[ii] Josephus: all the Greek Manuscripts. This, in my mind, leaves open the possibility that his text was “corrected” to match the Septuagint reading. I have not researched this carefully. It is just an initial thought. Others may have already proven whether this could or could not be so. Other things that could be researched – possibly have been and I am not aware of it – are (1) might Josephus have been a member of the Jewish party who used the Dead Sea Scrolls, and (2) could the cubit have been adjusted to what translators felt was a changing standard of how many increments comprised a cubit.
[iii] Scrolls editor Emanuel Tov identifies 5 different groups of DSS texts: 1. Texts written in Qumran practice (about 20% of the texts); 2. Proto-Masoretic texts (about 35%); 3. Pre-Samaritan texts (about 5%); 4. Texts close to the presumed Hebrew source of G (about 5%); and Non-aligned texts (about 35%). Emanuel Tov, Textual Criticism of the Hebrew Bible (2nd revised edition), Minneapolis, MN: Fortress Press, 2001, pp. 114-116.
[iv] The Dead Sea Scrolls Bible: The Oldest Known Bible Translated for the First Time into English, Martin G. Abegg Jr., Peter Flint, Eugene Ulrich, Editors (translation and commentary) HarperCollins, p. 229
[v] Words in italics cannot be seen in the scroll, since the scroll is fragmentary. Words present in the scroll but with some letters unreadable or missing are in blue. Dead Sea Scrolls English Bible Translation.
[vi] LXXA and LXXL have 4, while LXXB has 6. The “odd man out” is the 8th century manuscript known as Codex Venetus, which has the reading five cubits and a span (i.e., circa 7 feet 3 inches). 1 Samuel is not in Sinaiticus.
[vii] 4. שֵׁשׁ. Ο. τεσσάρων. Alia exempl.  Πεντε.7 Σ και οι λοιποι εξ.8 7. Sic Codd. XI, 29, 52, 55 alii (inter quos 243).  So Codices 11, 29, 52, 55 others (including 243). 8. Cod. 243. Sic in textu Ald., Codd. III, 44, 74, alii, Arm. I. Codex 243. Thus in the text Ald., Codd. III, 44, 74, others, Arm. I. Origenis Hexaplorum Quae Supersunt; Sive Veterum Interpretum Graecorum in Totum vetus Testamentum Fragmenta, Tomus I, Genesis-Esther, Fridericus Field, Oxford: Clarendon Press, 1875, p. 515.
[viii] Brenton’s translation is based on Codex Vaticanus, via Sixtine edition of 1587 and the Valpy edition of 1819 (which was Brenton’s immediate source). For more on LXX manuscripts, see Manuscripts of the Septuagint. An Introduction to the Old Testament in Greek. Additional Notes, by Henry Barclay Swete.
[ix] On I Samuel 17:49, medieval French rabbi Rashi cites Midrash Tehillim 18:32, which says that Goliath fell forward rather than backwards, “so that David wouldn’t have to go to so much trouble to cut off his head. He gained twelve cubits and two spans.” Noticeably, this is twice the height of Goliath, if he is considered to be six cubits and a span. Midrashes Vayikra Rabbah and Shir Hashirim Rabbah also say that Goliath fell forward toward David, although they only give Goliath’s actual height, six cubits and a span. Some interpreters think all three of these intend to express the same idea – the former (Tehillim) expressing it in the distance difference of falling forward instead of backward (12 cubits and 2 spans), while the other two simply express how far he fell forward (6 cubits and a span).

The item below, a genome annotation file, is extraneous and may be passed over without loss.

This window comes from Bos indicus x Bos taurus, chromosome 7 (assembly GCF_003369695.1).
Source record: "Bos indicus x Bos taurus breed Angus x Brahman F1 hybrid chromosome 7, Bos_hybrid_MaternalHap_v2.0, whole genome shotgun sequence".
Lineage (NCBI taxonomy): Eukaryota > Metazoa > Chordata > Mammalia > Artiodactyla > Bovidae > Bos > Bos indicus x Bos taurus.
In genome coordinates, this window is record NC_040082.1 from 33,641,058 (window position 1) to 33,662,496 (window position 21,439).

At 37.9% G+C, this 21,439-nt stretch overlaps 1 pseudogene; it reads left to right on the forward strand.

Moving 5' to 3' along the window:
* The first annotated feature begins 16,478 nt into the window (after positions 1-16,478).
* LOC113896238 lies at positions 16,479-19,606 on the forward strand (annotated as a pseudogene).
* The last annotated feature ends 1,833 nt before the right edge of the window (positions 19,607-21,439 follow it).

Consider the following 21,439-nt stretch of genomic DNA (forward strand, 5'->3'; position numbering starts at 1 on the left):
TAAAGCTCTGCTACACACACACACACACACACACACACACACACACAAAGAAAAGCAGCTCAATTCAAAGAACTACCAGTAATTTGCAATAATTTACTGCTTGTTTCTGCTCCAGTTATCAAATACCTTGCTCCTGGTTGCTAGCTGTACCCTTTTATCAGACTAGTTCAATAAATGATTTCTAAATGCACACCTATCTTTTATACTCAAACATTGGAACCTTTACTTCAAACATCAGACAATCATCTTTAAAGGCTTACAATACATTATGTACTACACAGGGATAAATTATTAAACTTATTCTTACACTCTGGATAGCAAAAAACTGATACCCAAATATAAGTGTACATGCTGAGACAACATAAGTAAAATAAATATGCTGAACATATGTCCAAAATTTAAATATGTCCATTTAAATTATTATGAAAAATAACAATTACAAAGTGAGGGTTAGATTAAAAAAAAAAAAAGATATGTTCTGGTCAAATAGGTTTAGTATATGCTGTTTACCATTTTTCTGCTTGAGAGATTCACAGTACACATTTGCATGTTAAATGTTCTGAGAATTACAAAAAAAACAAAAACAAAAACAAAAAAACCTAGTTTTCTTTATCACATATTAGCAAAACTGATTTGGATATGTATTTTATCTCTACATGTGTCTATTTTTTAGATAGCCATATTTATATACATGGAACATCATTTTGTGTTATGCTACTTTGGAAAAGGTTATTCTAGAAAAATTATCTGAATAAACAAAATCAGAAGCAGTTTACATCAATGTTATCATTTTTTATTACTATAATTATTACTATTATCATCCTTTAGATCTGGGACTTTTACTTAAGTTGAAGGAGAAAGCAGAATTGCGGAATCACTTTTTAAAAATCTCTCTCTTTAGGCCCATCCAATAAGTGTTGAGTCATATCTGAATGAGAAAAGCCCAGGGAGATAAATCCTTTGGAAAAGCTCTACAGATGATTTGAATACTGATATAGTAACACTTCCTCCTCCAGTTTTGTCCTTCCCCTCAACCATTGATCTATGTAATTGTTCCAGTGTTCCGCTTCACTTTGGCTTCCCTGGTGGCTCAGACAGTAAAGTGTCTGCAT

[x] NET Bible note on 1 Samuel 17:4 – tc Heb “his height was six cubits and a span.” The LXX, a Qumran manuscript of 1 Samuel, and Josephus read “four cubits and a span.” A cubit was approximately 17.5 inches, a span half that. So the Masoretic text places Goliath at about 9½ feet tall (cf. NIV, CEV, NLT “over nine feet”; NCV “nine feet, four inches”; TEV “nearly 3 metres” while the other textual witnesses place him at about 6 feet, 7 inches (cf. NAB “six and a half feet”). Note, too, that the cubit was adjusted through history, also attested in Babylon (NIDOTTE 421-424 s.v. אַמָּה). If the cubits measuring Goliath were reckoned as the cubit of Moses, his height at 6 cubits and a span would be approximately 7 feet 9 inches tall. This is one of many places in Samuel where the LXX and Qumran evidence seems superior to the Masoretic text. It is possible that the scribe’s eye skipped briefly to the number 6 a few lines below in a similar environment of letters. The average Israelite male of the time was about 5 feet 3 inches, so a man 6 feet 7 inches would be a very impressive height. Saul, being head and shoulder above most Israelites, would have been nearly 6 feet tall. That is still shorter than Goliath, even at “four cubits and a span,” and makes a sharper contrast between David and Saul. There would have been a greater expectation that a 6 foot tall Saul would confront a 6 feet 7 inches Goliath, placing Saul in a bad light while still positioning David as a hero of faith, which is fitting to the context.
[xi] Oddly, Jonathan Burke argues that the description refers to being like looped cords on a weaver’s beam, “that enabled a warrior to throw it harder and further.” Then he says “spears were commonly used to thrust at short range rather than thrown (note Goliath does not throw his spear.” Burke, p. 2.
[xii] The Companion Bible, E. W. Bullinger, editor. Grand Rapids, MI: Kregel Publications, (original) 1922, p.389.
[xiii] Burke, page 1, fn 1; from Margalith, “The Sea Peoples in the Bible,” p. 49 (1994).
[xiv] Unger’s Bible Dictionary, Merrill F. Unger, Chicago, IL: Moody Press, p. 419.
[xv]How Tall Was Goliath? A Textual Dilemma,” at Crossway.
[xvi] B. J. M. Johnson, “Reconsidering 4QSama and the Textual Support for the Long and Short Versions of the David and Goliath Story,” Vetus Testamentum 62 (2012), pp. 539-540.